House of Lords (Hereditary Peers) (Abolition of By-Elections) Bill [HL] - Committed to Committee

Part of the debate – in the House of Lords at 3:36 pm on 12th September 2018.

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Photo of Lord Grocott Lord Grocott Labour 3:36 pm, 12th September 2018

My Lords, as we have heard, this Motion relates to the House of Lords (Hereditary Peers) (Abolition of By-Elections) Bill, with which the House will be familiar. The Motion is simple. It asks the House to transfer the remaining consideration in Committee from the Floor of the House to Grand Committee. I want to explain why I think this is highly desirable.

My Bill came first in the Private Members’ Bill ballot that many noble Lords entered at the beginning of this Session, meaning that it was allocated time for consideration. It is the first time I have ever come first in a ballot, so maybe there is a certain amount of sympathy for me on that basis—but that is about all the achievement I can list, because the progress of the Bill since then has been as follows. It received its Second Reading on 8 September 2017, just over a year ago. The first day of Committee was on 23 March this year and the second day last Friday—not a day that will go down as one of the greatest in the annals of this House. The Bill has had around six hours of debate so far, two hours of which have been spent deciding whether it should continue in Committee. When votes have occurred, the House has given its overwhelming support to the objectives of the Bill.

It is a simple, two-clause Bill. So far, it has attracted 75 amendments, 55 of them from just two Peers. The net result is that, a year after its Second Reading, we still have not completed the first clause. I am all for the thorough examination of Bills, but that is beyond ridiculous. If the Bill were to remain on the Floor of the House in Committee, at least three more precious Fridays would be taken up in consideration of a simple, two-clause Bill. This is not fair to other Members who have been successful lower down in the ballot and who are waiting in the queue to have their Bill considered—and, if I may say so, it is also not very fair to me.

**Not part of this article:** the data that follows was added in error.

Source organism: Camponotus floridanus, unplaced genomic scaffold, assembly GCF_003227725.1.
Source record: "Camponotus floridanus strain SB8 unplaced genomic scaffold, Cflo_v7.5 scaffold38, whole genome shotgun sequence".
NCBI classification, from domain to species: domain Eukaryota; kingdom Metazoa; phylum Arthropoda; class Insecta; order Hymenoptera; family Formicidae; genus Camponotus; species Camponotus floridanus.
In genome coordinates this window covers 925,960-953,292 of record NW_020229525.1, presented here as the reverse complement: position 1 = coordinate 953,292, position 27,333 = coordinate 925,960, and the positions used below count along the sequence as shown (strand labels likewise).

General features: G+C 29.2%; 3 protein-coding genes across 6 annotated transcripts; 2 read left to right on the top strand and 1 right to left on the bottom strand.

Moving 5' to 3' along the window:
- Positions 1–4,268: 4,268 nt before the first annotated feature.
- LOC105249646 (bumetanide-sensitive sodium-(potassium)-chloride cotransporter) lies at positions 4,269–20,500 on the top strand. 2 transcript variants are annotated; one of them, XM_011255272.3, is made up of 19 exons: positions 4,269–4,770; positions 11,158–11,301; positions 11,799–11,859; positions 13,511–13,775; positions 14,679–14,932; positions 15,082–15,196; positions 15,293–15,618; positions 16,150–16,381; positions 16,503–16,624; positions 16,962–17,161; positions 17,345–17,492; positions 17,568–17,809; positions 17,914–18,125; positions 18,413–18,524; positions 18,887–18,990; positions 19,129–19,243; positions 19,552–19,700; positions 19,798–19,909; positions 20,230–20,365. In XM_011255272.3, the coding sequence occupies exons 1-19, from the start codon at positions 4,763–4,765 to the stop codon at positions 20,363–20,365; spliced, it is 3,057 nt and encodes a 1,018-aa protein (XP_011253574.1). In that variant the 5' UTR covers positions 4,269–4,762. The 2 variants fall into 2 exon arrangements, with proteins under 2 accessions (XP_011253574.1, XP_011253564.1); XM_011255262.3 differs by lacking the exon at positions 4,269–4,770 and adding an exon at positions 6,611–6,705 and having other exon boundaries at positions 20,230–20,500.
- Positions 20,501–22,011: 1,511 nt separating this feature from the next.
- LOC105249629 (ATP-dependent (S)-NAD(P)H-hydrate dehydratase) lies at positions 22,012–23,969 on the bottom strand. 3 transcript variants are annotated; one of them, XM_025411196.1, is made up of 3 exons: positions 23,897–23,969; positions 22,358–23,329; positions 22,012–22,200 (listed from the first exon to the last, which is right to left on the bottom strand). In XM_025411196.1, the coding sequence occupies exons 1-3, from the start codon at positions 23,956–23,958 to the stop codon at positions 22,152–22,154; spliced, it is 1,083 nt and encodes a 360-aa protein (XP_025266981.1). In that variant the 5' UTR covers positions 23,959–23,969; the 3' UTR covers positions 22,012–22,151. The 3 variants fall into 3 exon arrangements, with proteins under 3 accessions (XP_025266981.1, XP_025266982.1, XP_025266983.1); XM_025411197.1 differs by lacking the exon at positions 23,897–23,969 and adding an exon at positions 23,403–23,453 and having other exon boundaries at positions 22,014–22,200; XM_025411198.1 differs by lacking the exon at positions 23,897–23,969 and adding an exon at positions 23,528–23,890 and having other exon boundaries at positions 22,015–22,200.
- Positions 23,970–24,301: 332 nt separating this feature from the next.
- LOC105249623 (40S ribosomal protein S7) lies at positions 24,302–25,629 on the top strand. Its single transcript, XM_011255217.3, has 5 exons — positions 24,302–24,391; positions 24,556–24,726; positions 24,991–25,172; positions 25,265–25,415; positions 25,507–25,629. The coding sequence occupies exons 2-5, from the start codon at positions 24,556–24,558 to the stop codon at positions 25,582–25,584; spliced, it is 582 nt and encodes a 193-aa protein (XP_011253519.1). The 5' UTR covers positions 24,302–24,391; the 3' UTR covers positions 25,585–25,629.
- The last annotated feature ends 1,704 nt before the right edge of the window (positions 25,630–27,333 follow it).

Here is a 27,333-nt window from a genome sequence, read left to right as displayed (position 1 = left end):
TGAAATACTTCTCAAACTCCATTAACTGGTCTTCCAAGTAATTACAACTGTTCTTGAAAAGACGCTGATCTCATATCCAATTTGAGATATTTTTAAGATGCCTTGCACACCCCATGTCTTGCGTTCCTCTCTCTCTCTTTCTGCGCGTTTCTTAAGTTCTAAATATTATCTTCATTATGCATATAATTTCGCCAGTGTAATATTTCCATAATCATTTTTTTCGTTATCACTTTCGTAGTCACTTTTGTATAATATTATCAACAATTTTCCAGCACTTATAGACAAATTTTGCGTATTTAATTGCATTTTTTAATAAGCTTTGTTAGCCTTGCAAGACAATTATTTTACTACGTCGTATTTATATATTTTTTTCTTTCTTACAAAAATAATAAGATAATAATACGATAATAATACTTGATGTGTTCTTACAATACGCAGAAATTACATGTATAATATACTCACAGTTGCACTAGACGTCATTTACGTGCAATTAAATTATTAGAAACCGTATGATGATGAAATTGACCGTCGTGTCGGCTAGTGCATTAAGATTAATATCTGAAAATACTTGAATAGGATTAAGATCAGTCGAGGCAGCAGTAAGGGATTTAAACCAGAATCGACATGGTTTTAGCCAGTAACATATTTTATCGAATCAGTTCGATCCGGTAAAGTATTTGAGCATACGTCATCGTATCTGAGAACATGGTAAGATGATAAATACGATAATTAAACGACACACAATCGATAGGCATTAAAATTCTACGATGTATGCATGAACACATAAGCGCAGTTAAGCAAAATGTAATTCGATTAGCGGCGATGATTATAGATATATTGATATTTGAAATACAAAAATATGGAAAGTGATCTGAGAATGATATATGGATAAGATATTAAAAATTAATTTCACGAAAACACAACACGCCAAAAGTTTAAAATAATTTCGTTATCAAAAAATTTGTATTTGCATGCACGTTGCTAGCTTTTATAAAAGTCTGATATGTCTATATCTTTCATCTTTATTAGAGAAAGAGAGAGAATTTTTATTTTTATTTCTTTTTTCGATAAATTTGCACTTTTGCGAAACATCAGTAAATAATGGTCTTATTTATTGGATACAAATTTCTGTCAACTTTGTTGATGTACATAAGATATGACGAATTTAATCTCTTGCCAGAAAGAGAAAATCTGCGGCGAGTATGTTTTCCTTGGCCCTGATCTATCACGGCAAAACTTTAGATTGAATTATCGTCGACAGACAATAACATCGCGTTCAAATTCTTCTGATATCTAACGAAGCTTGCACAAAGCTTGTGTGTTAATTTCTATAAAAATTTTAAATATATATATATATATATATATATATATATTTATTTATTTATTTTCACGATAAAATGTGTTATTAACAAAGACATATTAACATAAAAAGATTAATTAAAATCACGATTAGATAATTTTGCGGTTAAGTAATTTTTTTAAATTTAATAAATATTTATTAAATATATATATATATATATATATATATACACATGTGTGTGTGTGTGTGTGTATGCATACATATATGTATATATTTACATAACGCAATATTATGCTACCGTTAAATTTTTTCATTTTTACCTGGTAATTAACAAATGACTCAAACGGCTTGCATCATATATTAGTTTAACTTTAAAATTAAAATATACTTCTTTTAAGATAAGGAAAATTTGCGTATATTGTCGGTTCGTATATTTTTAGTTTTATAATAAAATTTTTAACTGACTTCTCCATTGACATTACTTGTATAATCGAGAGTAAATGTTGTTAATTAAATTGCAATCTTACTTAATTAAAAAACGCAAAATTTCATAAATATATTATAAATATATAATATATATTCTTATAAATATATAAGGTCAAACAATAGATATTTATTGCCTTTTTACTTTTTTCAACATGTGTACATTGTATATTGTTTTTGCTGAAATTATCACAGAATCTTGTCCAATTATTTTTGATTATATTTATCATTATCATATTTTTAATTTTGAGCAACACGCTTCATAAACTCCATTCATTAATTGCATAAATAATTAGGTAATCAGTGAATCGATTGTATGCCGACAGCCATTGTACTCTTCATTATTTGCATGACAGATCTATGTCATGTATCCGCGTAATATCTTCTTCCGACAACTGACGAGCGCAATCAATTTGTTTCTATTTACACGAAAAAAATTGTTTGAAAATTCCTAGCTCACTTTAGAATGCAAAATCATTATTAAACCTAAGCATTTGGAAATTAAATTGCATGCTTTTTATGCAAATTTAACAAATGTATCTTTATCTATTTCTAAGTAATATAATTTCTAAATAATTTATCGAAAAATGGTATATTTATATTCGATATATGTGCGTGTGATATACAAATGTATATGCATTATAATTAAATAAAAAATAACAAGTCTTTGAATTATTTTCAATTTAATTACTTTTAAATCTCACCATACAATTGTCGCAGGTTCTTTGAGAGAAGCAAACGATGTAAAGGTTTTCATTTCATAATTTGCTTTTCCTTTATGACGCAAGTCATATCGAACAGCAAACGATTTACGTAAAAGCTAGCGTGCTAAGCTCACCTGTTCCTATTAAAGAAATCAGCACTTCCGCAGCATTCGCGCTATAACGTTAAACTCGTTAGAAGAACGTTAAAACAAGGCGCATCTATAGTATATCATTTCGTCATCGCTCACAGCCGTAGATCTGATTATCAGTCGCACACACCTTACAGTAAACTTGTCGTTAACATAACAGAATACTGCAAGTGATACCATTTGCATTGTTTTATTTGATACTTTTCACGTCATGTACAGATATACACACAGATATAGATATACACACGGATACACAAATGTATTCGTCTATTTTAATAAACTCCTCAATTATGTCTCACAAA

When the House votes for a Second Reading, by implication quite clearly it is voting to ensure that it will consider the Bill in Committee. If the House does not want the Bill to be considered in Committee, it votes against the Second Reading. But that was not done—it was an unopposed Second Reading. So I say to that very small minority of Peers who want to block the Bill that they should do it not by making a pantomime about procedure as they have been doing in Committee, but, if they so desire, by voting against it on Third Reading, as is their right and which is the proper way to consider a Bill. They can then kill the Bill—but I would not put great odds on them winning that vote.

My Motion proposes simply that we should go ahead and complete Committee in Grand Committee; no more, no less. It is important that we get on with this and do it quickly. Since we started Committee, as I said, on 23 March this year, there have been two further instances of these ludicrous by-elections. As noble Lords know, that is in complete violation of the Burns report, which has been supported by the House, which says that we should proceed to reduce the size of the House on the ratio of two out, one in. That applies to all of us apart from the hereditary Peers system, which provides for two out, two in. That means that that section of the peerage cannot possibly reduce in number without a change in the law such as the one I am proposing. So it is important that we do it quickly. Passing this Motion today will allow us to get on with the Bill without further undue delay. I commend it to the House and beg to move.